Figure 3: Magnetic Resonance Imaging; Axial T2WI DIXON (Figure 3a and 3b) and Axial T1WI NONFATSAT (Figure 3c) confirmed the well-defined encapsulated mass lesion in right breast. It showed intralesional multiple linear hyperintense and hypointense areas, suggestive of vascular channels and fibrous septae respectively (Black Circle in Figure 3a). It also confirmed the eccentric cystic changes along inferior surface (Figure 3b) and gentle lobulations of superior surface. Few hypertrophied and tortuous vessels were also noted in the surrounding breast parenchyma (Red arrow in Figure 3b). Non-FatSat T1WI sequence on Figure 3c showed lipomatous component (Yellow arrow).


Magnetic Resonance Imaging (Figure 3): MRI confirmed a well-defined encapsulated mass lesion in right breast, with eccentric cystic changes along inferior surface and gentle lobulations of superior surface. It showed multiple intralesional linear hyperintense and hypointense areas on T2WI, suggestive of vascular channels and fibrous septae respectively. Lipomatous component was well appreciated on Non-FatSat T1WI sequence. Few hypertrophied and tortuous vessels were also seen in the surrounding breast parenchyma, consistent with ultrasound findings.

Imaging diagnosis: The imaging findings demonstrated Breast Imaging-Reporting and Data System (BIRADS) 4A lesion. The primary impression considered phyllodes tumour and next best differential included giant fibroadenoma.

Therapeutic Intervention: Right breast lumpectomy with wide excision of margins to ensure adequate margins, without axillary lymph node dissection was performed. The tumour was found to be free from the overlying skin, nipple-areolar complex and the retro areolar ducts. The gross examination of the specimen confirmed it to be a well encapsulated mass with mildly bosselated superior margins.

Histopathology revealed benign fibroepithelial tumor with an intracanalicular pattern and few cleft-like spaces (Figure 4). It showed overall low stromal cellularity with foci of adipose tissue within the tumor.

Figure 4: Histopathology revealed an intracanalicular pattern and few cleft-like spaces with overall low stromal cellularity and foci of adipose tissue.


Final Diagnosis: Giant Fibroadenoma type of benign fibroepithelial tumor.

Discussion

Fibroadenomas are most commonly seen breast lesions in adolescent girls and young women, which occasionally develop into very large masses (often more than 5cm); such masses are called juvenile giant fibroadenomas. These tumours are frequently cellular type of fibroadenomas and comprise ~7-8% of all fibroadenoma subtypes [9]. Whereas phyllodes tumors are rare fibroepithelial tumors and demonstrate a wide spectrum of pathology from benign to malignant which may have the potential for infiltrating growth, recurrence, or metastasis in rare cases [3]. Both giant fibroadenoma and phyllodes tumor are fibroepithelial tumors and arise from intralobular stroma, hence share substantial overlap and similarity in physical, radiological and pathological features, specifically giant fibroadenomas and benign or borderline phyllodes tumors [10,11].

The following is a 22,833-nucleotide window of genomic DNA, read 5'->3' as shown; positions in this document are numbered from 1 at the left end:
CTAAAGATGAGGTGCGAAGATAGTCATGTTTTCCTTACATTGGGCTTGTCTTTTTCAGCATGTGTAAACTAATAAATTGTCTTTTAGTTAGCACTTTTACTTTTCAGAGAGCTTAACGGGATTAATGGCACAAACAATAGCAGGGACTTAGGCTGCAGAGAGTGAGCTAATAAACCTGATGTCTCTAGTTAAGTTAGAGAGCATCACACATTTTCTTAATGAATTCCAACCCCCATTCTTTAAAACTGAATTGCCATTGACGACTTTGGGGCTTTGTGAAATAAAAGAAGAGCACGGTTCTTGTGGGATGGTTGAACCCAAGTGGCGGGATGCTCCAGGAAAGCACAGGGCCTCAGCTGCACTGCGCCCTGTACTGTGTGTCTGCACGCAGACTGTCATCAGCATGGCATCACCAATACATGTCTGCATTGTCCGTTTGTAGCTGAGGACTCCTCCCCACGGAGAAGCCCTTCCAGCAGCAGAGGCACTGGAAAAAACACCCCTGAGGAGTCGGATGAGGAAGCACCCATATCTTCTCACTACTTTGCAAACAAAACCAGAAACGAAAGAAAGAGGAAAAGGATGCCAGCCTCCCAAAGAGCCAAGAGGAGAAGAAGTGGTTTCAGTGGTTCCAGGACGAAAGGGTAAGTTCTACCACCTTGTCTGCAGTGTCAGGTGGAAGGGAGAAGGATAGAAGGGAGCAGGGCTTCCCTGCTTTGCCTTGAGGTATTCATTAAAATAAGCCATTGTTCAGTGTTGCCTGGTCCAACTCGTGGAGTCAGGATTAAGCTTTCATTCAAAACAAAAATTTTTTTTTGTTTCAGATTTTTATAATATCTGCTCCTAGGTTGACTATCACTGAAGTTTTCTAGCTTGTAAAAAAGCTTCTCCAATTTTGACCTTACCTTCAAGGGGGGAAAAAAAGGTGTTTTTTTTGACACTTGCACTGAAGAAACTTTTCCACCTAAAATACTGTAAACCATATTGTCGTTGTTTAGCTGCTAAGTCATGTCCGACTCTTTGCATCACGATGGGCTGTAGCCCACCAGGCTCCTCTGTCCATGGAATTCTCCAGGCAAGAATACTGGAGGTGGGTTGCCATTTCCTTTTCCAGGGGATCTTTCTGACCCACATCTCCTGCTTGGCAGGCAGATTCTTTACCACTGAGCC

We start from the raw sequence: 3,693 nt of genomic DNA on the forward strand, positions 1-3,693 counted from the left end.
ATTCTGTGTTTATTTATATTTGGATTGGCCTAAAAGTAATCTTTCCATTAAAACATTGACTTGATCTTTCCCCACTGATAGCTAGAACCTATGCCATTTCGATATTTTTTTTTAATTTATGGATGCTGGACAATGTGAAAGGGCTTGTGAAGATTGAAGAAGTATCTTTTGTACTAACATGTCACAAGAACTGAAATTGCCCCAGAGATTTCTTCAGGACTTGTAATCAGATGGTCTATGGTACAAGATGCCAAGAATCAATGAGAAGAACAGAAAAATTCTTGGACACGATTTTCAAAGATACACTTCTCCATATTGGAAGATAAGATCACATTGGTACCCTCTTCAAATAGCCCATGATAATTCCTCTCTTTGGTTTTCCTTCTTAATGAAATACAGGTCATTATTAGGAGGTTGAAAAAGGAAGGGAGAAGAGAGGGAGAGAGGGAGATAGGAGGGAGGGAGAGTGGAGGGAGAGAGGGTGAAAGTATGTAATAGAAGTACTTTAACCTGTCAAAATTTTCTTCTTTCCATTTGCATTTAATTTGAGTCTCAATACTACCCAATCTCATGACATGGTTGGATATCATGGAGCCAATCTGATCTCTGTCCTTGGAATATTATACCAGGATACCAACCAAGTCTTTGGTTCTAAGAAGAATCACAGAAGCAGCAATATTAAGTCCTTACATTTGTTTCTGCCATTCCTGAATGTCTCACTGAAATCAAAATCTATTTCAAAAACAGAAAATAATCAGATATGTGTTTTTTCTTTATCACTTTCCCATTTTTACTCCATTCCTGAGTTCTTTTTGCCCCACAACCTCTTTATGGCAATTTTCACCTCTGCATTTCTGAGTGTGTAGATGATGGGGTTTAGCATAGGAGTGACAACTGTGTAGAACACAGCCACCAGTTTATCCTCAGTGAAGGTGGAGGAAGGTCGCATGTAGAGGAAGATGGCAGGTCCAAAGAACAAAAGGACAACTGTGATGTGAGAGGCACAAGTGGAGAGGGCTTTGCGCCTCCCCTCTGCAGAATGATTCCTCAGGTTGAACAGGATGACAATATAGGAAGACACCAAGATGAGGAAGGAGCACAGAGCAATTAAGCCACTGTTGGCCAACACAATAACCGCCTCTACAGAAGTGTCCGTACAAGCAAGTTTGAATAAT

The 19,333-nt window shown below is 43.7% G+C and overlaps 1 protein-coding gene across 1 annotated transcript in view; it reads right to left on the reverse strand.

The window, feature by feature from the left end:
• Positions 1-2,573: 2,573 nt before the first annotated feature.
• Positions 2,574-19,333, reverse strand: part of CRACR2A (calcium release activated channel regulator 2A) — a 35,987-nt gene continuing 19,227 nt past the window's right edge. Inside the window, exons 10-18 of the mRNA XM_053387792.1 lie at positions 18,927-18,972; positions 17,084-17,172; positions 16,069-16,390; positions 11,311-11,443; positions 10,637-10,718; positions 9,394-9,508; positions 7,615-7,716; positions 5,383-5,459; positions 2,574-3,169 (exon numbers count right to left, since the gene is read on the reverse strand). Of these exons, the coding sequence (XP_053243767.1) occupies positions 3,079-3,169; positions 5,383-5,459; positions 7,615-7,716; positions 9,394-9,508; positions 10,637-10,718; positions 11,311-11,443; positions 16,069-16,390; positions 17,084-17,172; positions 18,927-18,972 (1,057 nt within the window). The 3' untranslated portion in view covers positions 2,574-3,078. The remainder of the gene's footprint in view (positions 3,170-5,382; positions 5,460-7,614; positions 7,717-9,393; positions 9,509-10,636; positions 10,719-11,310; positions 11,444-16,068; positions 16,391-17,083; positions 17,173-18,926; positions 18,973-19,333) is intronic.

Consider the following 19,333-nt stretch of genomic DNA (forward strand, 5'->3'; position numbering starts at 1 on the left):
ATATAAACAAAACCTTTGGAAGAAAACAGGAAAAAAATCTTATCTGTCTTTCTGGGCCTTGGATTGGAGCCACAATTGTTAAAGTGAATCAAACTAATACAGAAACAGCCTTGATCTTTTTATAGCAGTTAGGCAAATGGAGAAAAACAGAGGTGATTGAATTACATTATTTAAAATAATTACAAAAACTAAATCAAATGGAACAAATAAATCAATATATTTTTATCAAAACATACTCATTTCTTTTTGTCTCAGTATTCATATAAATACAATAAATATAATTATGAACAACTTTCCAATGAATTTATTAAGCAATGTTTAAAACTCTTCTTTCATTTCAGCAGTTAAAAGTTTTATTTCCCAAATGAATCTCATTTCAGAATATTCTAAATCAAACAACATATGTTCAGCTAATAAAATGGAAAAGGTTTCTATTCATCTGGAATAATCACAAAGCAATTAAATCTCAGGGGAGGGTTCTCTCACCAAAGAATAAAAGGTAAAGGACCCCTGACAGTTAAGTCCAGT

Both tumors usually manifest as large, well-circumscribed, oval or lobulated masses on mammography [5,7,12]. However, few distinct features are differentiating, such as high density favours phyllodes whereas calcifications favour giant fibroadenoma [7,13,14]. The rounded cystic changes and cleft in otherwise solid mass lesion may favour the diagnosis of phyllodes over fibroadenoma, but are not pathognomonic as they can also be seen in juvenile giant fibroadenoma [5,7,12,14], as in our case. In spite of well-documented and well-established discriminating radiological features, routine breast radiographic evaluations can fail to differentiate giant fibroadenoma from phyllodes tumors in many cases [15,16].

Our patient manifested with all the well documented radiological features of phyllodes tumor, including large size (~12cm in largest diameter), few cystic changes and clefts, increased vascularity and prominent surrounding vessels. But the histopathological features were suggestive of giant type of juvenile fibroadenoma. The therapeutic approaches for both the tumors are different, therefore it is critical for a surgeon to differentiate both the tumors preoperatively to decide the correct treatment plan, avoiding reoperation because of inadequate margins and to prevent surgical overtreatment as well [5,11]. Wide location excision with at least 1cm margin is the treatment of choice for phyllodes tumor, however the margin is subject to individual interpretations. This is in contrast to treatment of fibroadenomas which are usually managed non-operatively or by simple enucleation. Thus, if a phyllodes tumor is misdiagnosed as fibroadenoma, it is likely to be inadequately resected thus increasing the likelihood of recurrence and re-excision which also leads to psychological morbidity to the patient [5].

Conclusion

Diagnostic discrimination between giant fibroadenoma and phyllodes tumor is still challenging. It is critical to keep in mind that both the tumors share substantial overlap of standard radiographic features and hence it is sometimes difficult to differentiate between them on basis of imaging alone and may lead to misdiagnosis in some exceptional cases.

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© 2020 Jitendra Parmar. This is an open access article distributed under the terms of the Creative Commons Attribution License , which permits unrestricted use, distribution, and build upon your work non-commercially.